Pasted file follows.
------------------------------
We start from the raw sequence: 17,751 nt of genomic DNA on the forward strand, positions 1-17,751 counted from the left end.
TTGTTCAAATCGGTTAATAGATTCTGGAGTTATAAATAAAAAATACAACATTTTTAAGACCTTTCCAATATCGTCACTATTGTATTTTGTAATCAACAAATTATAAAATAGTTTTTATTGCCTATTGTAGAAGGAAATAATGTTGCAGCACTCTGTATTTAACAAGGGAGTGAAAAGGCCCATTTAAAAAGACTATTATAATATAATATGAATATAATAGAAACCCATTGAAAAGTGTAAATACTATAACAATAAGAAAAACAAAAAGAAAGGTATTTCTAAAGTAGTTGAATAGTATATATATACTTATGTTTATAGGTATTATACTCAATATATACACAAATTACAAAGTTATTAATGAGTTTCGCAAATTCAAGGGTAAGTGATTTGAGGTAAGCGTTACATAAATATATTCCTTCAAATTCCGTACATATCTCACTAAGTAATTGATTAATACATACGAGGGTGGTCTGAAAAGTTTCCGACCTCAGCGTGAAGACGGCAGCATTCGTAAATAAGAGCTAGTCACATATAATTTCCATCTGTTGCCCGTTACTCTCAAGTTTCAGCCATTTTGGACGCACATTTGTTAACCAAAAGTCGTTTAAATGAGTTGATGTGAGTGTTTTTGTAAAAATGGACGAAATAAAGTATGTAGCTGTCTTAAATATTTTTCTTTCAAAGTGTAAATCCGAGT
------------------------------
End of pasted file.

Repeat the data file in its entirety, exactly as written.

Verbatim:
We start from the raw sequence: 17,751 nt of genomic DNA on the forward strand, positions 1-17,751 counted from the left end.
TTGTTCAAATCGGTTAATAGATTCTGGAGTTATAAATAAAAAATACAACATTTTTAAGACCTTTCCAATATCGTCACTATTGTATTTTGTAATCAACAAATTATAAAATAGTTTTTATTGCCTATTGTAGAAGGAAATAATGTTGCAGCACTCTGTATTTAACAAGGGAGTGAAAAGGCCCATTTAAAAAGACTATTATAATATAATATGAATATAATAGAAACCCATTGAAAAGTGTAAATACTATAACAATAAGAAAAACAAAAAGAAAGGTATTTCTAAAGTAGTTGAATAGTATATATATACTTATGTTTATAGGTATTATACTCAATATATACACAAATTACAAAGTTATTAATGAGTTTCGCAAATTCAAGGGTAAGTGATTTGAGGTAAGCGTTACATAAATATATTCCTTCAAATTCCGTACATATCTCACTAAGTAATTGATTAATACATACGAGGGTGGTCTGAAAAGTTTCCGACCTCAGCGTGAAGACGGCAGCATTCGTAAATAAGAGCTAGTCACATATAATTTCCATCTGTTGCCCGTTACTCTCAAGTTTCAGCCATTTTGGACGCACATTTGTTAACCAAAAGTCGTTTAAATGAGTTGATGTGAGTGTTTTTGTAAAAATGGACGAAATAAAGTATGTAGCTGTCTTAAATATTTTTCTTTCAAAGTGTAAATCCGAGT